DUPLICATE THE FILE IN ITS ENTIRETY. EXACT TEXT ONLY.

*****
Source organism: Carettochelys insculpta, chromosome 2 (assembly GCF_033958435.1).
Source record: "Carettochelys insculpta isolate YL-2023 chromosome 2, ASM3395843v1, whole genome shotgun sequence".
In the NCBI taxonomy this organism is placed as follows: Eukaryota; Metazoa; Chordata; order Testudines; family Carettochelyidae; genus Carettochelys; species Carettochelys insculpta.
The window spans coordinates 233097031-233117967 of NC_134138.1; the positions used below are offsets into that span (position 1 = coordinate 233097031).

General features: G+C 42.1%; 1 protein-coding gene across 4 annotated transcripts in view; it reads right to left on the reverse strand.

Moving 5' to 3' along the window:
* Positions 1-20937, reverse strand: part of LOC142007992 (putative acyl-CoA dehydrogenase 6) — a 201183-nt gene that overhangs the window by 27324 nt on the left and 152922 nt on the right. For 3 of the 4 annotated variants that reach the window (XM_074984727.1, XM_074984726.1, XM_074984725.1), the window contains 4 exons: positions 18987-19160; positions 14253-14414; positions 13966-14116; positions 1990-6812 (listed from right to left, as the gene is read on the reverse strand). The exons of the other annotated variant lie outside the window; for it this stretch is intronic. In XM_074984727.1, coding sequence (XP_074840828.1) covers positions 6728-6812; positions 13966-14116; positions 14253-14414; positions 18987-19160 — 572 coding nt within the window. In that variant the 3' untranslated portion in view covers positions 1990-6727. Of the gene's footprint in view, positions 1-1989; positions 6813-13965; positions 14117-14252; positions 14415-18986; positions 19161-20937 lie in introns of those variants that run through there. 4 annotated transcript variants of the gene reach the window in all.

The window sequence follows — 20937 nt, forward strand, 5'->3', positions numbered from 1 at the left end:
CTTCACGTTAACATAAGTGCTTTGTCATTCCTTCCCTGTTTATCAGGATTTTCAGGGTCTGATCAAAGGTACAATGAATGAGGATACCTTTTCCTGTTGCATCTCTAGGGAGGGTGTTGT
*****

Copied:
Source organism: Carettochelys insculpta, chromosome 2 (assembly GCF_033958435.1).
Source record: "Carettochelys insculpta isolate YL-2023 chromosome 2, ASM3395843v1, whole genome shotgun sequence".
In the NCBI taxonomy this organism is placed as follows: Eukaryota; Metazoa; Chordata; order Testudines; family Carettochelyidae; genus Carettochelys; species Carettochelys insculpta.
The window spans coordinates 233097031-233117967 of NC_134138.1; the positions used below are offsets into that span (position 1 = coordinate 233097031).

General features: G+C 42.1%; 1 protein-coding gene across 4 annotated transcripts in view; it reads right to left on the reverse strand.

Moving 5' to 3' along the window:
* Positions 1-20937, reverse strand: part of LOC142007992 (putative acyl-CoA dehydrogenase 6) — a 201183-nt gene that overhangs the window by 27324 nt on the left and 152922 nt on the right. For 3 of the 4 annotated variants that reach the window (XM_074984727.1, XM_074984726.1, XM_074984725.1), the window contains 4 exons: positions 18987-19160; positions 14253-14414; positions 13966-14116; positions 1990-6812 (listed from right to left, as the gene is read on the reverse strand). The exons of the other annotated variant lie outside the window; for it this stretch is intronic. In XM_074984727.1, coding sequence (XP_074840828.1) covers positions 6728-6812; positions 13966-14116; positions 14253-14414; positions 18987-19160 — 572 coding nt within the window. In that variant the 3' untranslated portion in view covers positions 1990-6727. Of the gene's footprint in view, positions 1-1989; positions 6813-13965; positions 14117-14252; positions 14415-18986; positions 19161-20937 lie in introns of those variants that run through there. 4 annotated transcript variants of the gene reach the window in all.

The window sequence follows — 20937 nt, forward strand, 5'->3', positions numbered from 1 at the left end:
CTTCACGTTAACATAAGTGCTTTGTCATTCCTTCCCTGTTTATCAGGATTTTCAGGGTCTGATCAAAGGTACAATGAATGAGGATACCTTTTCCTGTTGCATCTCTAGGGAGGGTGTTGT